Tag Archives: Brief Wondrous Life of Oscar Wao

Book Review: The Brief, Wondrous Life of Oscar Wao, By Junot Diaz

I’d been meaning to read this book for a long time. The critically acclaimed, The Brief Wondrous Life of Oscar Wao, won both the Pulitzer Prize and the National Book Award in 2008 and I understand why.

Junot Diaz is a unique and fresh voice among contemporary writers. His writing is at various points in the narrative street-wise, incisive, academic, tender, and wickedly funny. “Oscar Wao” is the story of one family in Paterson, New Jersey, but it is also the tragic story of the Dominican Republic under the brutal regime of dictator Rafael Trujillo.

Oscar de Leon is an overweight teenager, a self-described Dominican geek and a romantic who pines after girls who won’t ever go out with him. He is a sympathetic protagonist with a fascination for science fiction and he aspires to be the “Dominican Tolkien.”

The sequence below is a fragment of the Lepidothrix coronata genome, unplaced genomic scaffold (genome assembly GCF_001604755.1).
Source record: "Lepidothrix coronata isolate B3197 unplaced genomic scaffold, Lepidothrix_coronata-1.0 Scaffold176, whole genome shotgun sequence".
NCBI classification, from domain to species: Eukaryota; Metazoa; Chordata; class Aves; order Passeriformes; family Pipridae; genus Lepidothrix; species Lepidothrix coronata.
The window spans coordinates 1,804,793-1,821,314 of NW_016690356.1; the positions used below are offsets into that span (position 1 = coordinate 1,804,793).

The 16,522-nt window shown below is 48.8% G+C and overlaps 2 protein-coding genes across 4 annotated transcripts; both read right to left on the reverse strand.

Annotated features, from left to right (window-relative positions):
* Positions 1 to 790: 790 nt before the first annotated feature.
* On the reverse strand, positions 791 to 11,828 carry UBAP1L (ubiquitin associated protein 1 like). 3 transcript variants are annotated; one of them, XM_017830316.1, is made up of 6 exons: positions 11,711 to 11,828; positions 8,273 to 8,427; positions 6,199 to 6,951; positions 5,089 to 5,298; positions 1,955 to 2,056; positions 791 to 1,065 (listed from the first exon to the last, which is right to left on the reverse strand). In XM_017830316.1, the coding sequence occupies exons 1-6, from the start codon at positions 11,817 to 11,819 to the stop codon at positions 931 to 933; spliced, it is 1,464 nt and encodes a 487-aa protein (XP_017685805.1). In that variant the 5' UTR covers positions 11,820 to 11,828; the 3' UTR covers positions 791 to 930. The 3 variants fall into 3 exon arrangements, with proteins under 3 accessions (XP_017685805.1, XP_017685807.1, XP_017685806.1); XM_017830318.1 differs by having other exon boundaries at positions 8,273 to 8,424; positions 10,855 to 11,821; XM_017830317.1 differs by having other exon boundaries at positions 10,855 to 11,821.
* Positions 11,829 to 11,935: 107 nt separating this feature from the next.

The story jumps around from the 1980s and 1990s, back in time to the late 1940s, when Oscar’s mother, Belicia Cabral, was a young girl. Her father, Abelard, a wealthy, refined doctor, is arrested and imprisoned by Trujillo for 18 years and Beli’s older sisters both die under suspicious circumstances. Beli is placed in foster care, where she is subjected to child slavery and cruelty before her father’s cousin, La Inca, rescues her.
The omniscient narrator of much of the book is later revealed to be Yunior, a former lover of Oscar’s sister, Lola, and Oscar’s former roommate at Rutgers.

Diaz intersperses numerous footnotes throughout the narrative, a technique that is risky as it takes the reader out of the story. The footnotes often offer historical context for the events in the story, a technique I believe Diaz uses to suggest that the terrible tragedies that befell many Dominican families were the consequences of the ruthless depravity of Trujillo. The dystopian world Oscar writes about in his science fiction works provides a striking parallel to the post-Trujillo Dominican Republic. The book begins with a discussion of the “fuku,” a curse that foreshadows the heartbreaking events that occur in the story.

And yet, in spite of the dark themes, Diaz’s message is one of hope. Oscar, who is a true believer in romantic love, risks everything for the love of a woman. It’s an admirable trait and one that endears him to the reader.


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